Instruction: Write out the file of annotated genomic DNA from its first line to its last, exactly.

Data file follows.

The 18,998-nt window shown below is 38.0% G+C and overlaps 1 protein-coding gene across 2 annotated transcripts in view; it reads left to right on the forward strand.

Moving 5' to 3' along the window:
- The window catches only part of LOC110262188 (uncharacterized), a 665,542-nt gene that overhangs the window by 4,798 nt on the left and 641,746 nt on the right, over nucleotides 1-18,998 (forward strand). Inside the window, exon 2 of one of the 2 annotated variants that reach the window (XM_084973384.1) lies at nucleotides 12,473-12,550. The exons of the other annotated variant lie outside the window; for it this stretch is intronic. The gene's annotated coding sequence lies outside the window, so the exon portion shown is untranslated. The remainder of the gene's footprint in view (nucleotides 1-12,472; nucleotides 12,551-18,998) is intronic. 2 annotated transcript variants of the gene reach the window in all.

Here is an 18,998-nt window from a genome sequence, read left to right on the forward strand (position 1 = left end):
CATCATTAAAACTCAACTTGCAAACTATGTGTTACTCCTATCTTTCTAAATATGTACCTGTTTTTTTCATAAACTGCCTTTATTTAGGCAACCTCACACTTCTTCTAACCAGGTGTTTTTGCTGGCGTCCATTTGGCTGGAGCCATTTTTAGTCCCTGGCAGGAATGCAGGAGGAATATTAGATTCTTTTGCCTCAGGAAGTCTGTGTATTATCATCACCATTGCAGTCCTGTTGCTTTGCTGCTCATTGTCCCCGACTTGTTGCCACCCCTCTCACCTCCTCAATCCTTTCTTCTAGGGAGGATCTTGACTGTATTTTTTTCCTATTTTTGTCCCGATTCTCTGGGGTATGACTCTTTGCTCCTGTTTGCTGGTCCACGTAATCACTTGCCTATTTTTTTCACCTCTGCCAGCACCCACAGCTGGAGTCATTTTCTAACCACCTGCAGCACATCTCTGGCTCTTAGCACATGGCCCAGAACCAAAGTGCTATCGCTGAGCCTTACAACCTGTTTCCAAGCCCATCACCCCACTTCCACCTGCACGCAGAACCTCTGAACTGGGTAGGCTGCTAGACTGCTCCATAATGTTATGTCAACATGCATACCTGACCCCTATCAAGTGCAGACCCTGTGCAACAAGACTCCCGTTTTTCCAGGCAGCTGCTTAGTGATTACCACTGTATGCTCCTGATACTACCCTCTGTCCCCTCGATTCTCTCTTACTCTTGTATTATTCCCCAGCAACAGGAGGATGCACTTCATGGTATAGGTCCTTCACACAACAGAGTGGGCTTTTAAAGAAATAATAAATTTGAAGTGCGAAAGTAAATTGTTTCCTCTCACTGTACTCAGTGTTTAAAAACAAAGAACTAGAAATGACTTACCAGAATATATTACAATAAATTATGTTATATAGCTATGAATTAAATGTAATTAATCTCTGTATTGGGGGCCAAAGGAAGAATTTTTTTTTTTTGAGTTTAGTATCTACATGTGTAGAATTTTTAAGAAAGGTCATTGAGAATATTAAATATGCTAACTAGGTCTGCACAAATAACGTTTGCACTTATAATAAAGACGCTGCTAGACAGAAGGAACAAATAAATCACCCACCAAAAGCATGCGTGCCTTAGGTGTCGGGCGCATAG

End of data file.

The 18,998-nt window shown below is 38.0% G+C and overlaps 1 protein-coding gene across 2 annotated transcripts in view; it reads left to right on the forward strand.

Moving 5' to 3' along the window:
- The window catches only part of LOC110262188 (uncharacterized), a 665,542-nt gene that overhangs the window by 4,798 nt on the left and 641,746 nt on the right, over nucleotides 1-18,998 (forward strand). Inside the window, exon 2 of one of the 2 annotated variants that reach the window (XM_084973384.1) lies at nucleotides 12,473-12,550. The exons of the other annotated variant lie outside the window; for it this stretch is intronic. The gene's annotated coding sequence lies outside the window, so the exon portion shown is untranslated. The remainder of the gene's footprint in view (nucleotides 1-12,472; nucleotides 12,551-18,998) is intronic. 2 annotated transcript variants of the gene reach the window in all.

Here is an 18,998-nt window from a genome sequence, read left to right on the forward strand (position 1 = left end):
CATCATTAAAACTCAACTTGCAAACTATGTGTTACTCCTATCTTTCTAAATATGTACCTGTTTTTTTCATAAACTGCCTTTATTTAGGCAACCTCACACTTCTTCTAACCAGGTGTTTTTGCTGGCGTCCATTTGGCTGGAGCCATTTTTAGTCCCTGGCAGGAATGCAGGAGGAATATTAGATTCTTTTGCCTCAGGAAGTCTGTGTATTATCATCACCATTGCAGTCCTGTTGCTTTGCTGCTCATTGTCCCCGACTTGTTGCCACCCCTCTCACCTCCTCAATCCTTTCTTCTAGGGAGGATCTTGACTGTATTTTTTTCCTATTTTTGTCCCGATTCTCTGGGGTATGACTCTTTGCTCCTGTTTGCTGGTCCACGTAATCACTTGCCTATTTTTTTCACCTCTGCCAGCACCCACAGCTGGAGTCATTTTCTAACCACCTGCAGCACATCTCTGGCTCTTAGCACATGGCCCAGAACCAAAGTGCTATCGCTGAGCCTTACAACCTGTTTCCAAGCCCATCACCCCACTTCCACCTGCACGCAGAACCTCTGAACTGGGTAGGCTGCTAGACTGCTCCATAATGTTATGTCAACATGCATACCTGACCCCTATCAAGTGCAGACCCTGTGCAACAAGACTCCCGTTTTTCCAGGCAGCTGCTTAGTGATTACCACTGTATGCTCCTGATACTACCCTCTGTCCCCTCGATTCTCTCTTACTCTTGTATTATTCCCCAGCAACAGGAGGATGCACTTCATGGTATAGGTCCTTCACACAACAGAGTGGGCTTTTAAAGAAATAATAAATTTGAAGTGCGAAAGTAAATTGTTTCCTCTCACTGTACTCAGTGTTTAAAAACAAAGAACTAGAAATGACTTACCAGAATATATTACAATAAATTATGTTATATAGCTATGAATTAAATGTAATTAATCTCTGTATTGGGGGCCAAAGGAAGAATTTTTTTTTTTTGAGTTTAGTATCTACATGTGTAGAATTTTTAAGAAAGGTCATTGAGAATATTAAATATGCTAACTAGGTCTGCACAAATAACGTTTGCACTTATAATAAAGACGCTGCTAGACAGAAGGAACAAATAAATCACCCACCAAAAGCATGCGTGCCTTAGGTGTCGGGCGCATAG